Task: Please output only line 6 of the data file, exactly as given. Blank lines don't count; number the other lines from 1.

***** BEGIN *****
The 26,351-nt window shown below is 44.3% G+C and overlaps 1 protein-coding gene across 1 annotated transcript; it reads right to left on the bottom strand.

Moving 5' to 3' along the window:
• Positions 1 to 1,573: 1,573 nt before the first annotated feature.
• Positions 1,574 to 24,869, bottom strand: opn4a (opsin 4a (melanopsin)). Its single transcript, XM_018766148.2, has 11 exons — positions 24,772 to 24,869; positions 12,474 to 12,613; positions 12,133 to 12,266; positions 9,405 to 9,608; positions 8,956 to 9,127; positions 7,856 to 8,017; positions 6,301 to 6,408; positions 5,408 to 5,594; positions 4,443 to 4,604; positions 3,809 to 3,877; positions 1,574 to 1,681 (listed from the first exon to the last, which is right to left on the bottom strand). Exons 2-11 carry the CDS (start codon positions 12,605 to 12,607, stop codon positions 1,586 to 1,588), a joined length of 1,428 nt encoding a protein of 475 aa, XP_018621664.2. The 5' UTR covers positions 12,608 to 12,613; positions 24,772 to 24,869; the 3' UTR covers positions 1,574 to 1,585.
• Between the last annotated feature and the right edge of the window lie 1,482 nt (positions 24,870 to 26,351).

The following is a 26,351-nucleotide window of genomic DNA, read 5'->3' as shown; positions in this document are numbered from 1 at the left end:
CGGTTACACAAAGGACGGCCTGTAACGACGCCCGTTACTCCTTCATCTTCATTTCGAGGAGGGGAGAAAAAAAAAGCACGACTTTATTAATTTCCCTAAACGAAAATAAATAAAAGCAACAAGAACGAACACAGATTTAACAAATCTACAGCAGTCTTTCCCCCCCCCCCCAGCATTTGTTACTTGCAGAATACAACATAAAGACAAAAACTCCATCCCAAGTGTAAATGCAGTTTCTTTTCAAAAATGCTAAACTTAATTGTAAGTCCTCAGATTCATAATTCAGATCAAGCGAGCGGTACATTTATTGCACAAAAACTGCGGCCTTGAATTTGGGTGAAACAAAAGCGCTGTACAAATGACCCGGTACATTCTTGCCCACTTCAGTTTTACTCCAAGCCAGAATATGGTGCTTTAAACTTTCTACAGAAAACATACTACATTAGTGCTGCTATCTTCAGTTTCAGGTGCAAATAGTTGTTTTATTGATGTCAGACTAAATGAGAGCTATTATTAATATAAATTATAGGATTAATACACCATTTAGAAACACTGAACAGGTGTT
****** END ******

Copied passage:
The following is a 26,351-nucleotide window of genomic DNA, read 5'->3' as shown; positions in this document are numbered from 1 at the left end: